Director: Bryan Singer
Writer: David Hayter
Stars: Hugh Jackman, Patrick Stewart, Ian McKellen, Famke Janssen, James Marsden, Halle Berry, Anna Paquin, Tyler Mane, Ray Park, Rebecca Romijn, Bruce Davison
Running Time: 1 hr 44 mins
Remember Halle Berry’s accent in this one? Yeesh…
Continuing our trend of marathoning movies leading up to other movies, we’re starting an X-Men-athon today before the release of the upcoming X-Men: Apocalypse. As you usually would, we’re kicking it off with a review for the first film in the series; Bryan Singer’s X-Men. The film might be the most important film for the rise of the comic book movie as it was the first sign of life since the abysmal Batman & Robin. The film is a more grounded and dramatic movie that rather impressively introduces us to the characters of this franchise. Compared to the other films in this franchise, and actually most other comic book movies before and afterwards, this movie feels quite small in scale. It’s a film that focuses more on story, character and ideas over big explosions and it’s the reason I think the X-Men have lasted so long. The film doesn’t spread itself too thin, despite being an ensemble comic book property, with a smaller group of mutants given focus with most of them being handled very well. The film really knocks characters like Wolverine (Hugh Jackman), Charles Xavier (Patrick Stewart) and in particular Erik Lensherr/Magneto (Ian McKellen) out of the park but it’s hard to argue Storm (Halle Berry), Cyclops (James Marsden) and Jean Grey (Famke Janssen) are a little lacking.
They’re allowed to lack though because they at least work as a way to improve the stronger characters. Jean Grey provides a potential love interest for Logan and the two have good chemistry. The film also sets up her mutant potential quite well while saving it for sequels, in a good way. Cyclops playing the douchebag side of the love triangle is the low point for the film and is a bit of a misuse of the character. Still, this aspect doesn’t bog down the film much and the performances of Hugh Jackman, Patrick Stewart and Ian McKellen propel this film to great success. It’s really hard to imagine anyone else playing these characters, even if two of them have been and quite well even if not quite as well. While Rogue (Anna Paquin) is the outsider character we follow through the film and becomes a very important object of the film, she’s sidelined for the new hero of Wolverine which turns out to be a smooth and successful transition. We are treated to a tragic backstory for the character and his introduction in the cage fight at the bar is brilliant. His rough, bad boy demeanour is never annoying and his snark makes him infinitely likeable. The connection between head good and bad guys Professor X and Magneto also creates a great dynamic for the fight in the film along with the ethical dilemma of the danger mutants possess against humans.
That last bit is what makes this film something deserving of attention. It elevates this film from a simple action movie to an idea film, similar to Nolan’s Dark Knight trilogy although a little more rough around the edges. That’s this film’s greatest weakness. It’s not a particularly good looking film. Much like Sam Raimi’s Spider-Man, the budget is not very high and some of the effects in this film are quite poor along with a finale action sequence that looks a little cheap with the obviously fake set. Despite this, the film pushes through thanks to Bryan Singer’s direction who still feels like the man who made The Usual Suspects here. This is an engaging film that feels devoid of studio meddling although not without a few clichés and cheesy one liners. The one liners do work very well when delivered by Ian McKellen but Halle Berry’s “Do you know what happens to toads when they get struck by lightning? The same thing that happens to everything else,” is laughably bad. The obvious eye colour flashes from in-disguise Mystique (Rebecca Romijn) are a little clichéd and push it towards the end but these complaints aren’t massive and Mystique’s acrobatic fighting style and disguise ability really impressed me back when I first saw this film. While the film has an obviously low budget, it does still have some impressive set pieces. The first appearance of Sabretooth when Wolverine crashes his RV is almost horror-like as we see the two go at it from Rogue’s perspective and a lack of knowledge on their powers. The Terminator 2-esque scene with Magneto dropping police cars and holding cops at gun point with their own guns is also thrilling.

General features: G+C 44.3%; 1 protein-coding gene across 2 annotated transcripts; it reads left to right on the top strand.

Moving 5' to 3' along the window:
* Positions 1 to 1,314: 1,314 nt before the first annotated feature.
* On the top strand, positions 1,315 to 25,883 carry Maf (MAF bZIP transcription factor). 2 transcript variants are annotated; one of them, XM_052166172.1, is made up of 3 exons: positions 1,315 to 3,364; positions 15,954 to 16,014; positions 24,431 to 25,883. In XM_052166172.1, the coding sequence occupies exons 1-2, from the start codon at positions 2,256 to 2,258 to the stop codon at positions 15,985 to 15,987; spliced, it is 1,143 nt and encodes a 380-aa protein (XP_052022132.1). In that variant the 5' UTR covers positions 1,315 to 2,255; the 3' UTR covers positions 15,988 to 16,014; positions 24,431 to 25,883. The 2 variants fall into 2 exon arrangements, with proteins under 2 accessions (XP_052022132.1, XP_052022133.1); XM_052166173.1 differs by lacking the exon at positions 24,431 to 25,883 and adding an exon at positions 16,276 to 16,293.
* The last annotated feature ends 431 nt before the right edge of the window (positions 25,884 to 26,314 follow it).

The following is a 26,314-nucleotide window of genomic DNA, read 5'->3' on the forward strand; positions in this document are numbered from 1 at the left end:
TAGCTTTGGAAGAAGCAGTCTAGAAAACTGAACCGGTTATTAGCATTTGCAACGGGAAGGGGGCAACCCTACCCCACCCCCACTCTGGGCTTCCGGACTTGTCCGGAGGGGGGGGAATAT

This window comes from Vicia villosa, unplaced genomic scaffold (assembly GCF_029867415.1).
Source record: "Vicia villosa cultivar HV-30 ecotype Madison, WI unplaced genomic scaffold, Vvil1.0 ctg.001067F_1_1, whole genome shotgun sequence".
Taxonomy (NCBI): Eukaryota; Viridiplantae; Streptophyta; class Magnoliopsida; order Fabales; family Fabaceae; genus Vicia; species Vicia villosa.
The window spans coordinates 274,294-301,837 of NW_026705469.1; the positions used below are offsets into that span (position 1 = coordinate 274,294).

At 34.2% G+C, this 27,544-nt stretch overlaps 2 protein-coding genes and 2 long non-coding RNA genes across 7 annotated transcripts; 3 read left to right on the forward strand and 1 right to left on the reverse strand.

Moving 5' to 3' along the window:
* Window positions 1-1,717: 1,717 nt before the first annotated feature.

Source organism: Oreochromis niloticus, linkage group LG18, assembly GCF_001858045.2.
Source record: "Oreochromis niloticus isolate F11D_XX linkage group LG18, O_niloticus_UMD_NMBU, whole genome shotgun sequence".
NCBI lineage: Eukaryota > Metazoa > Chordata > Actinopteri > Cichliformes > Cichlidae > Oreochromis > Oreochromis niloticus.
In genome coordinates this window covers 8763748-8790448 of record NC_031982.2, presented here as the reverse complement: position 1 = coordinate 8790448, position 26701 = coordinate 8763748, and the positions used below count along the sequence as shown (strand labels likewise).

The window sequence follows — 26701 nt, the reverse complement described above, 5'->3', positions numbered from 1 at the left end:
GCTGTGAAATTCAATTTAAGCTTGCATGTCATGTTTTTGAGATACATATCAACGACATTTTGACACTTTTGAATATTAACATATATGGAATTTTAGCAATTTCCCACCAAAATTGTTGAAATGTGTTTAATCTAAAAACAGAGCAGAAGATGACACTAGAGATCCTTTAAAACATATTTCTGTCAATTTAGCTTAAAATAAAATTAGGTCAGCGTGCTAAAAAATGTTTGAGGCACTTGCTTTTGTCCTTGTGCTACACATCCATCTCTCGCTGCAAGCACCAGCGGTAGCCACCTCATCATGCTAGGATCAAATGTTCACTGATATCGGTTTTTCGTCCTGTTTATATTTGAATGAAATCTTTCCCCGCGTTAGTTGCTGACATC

The oddest thing about this film, returning to it after a long time and many massive sequels, is that it really is a barebones film. Many of the X-Men staples aren’t fully present in this film or are only really teased. The film flashes past very quickly and works on its own quite well but compared to some of the sequels like the perfect X-Men 2, it’s quite shallow with only the blueprint semi-formed with nothing completely built yet. It’s not much of a complaint though as it’s very refreshing and feels so much better than the more TV-styled MCU and admittedly the newer X-Men films even if I still enjoy them.
Summary: X-Men isn’t a perfect film but it sets up a franchise very well with strong standout characters and a brilliant central idea while also being a solid drama with moments of genuine suspense.
Best Performance: Ian McKellen
Rotten Tomatoes: 81%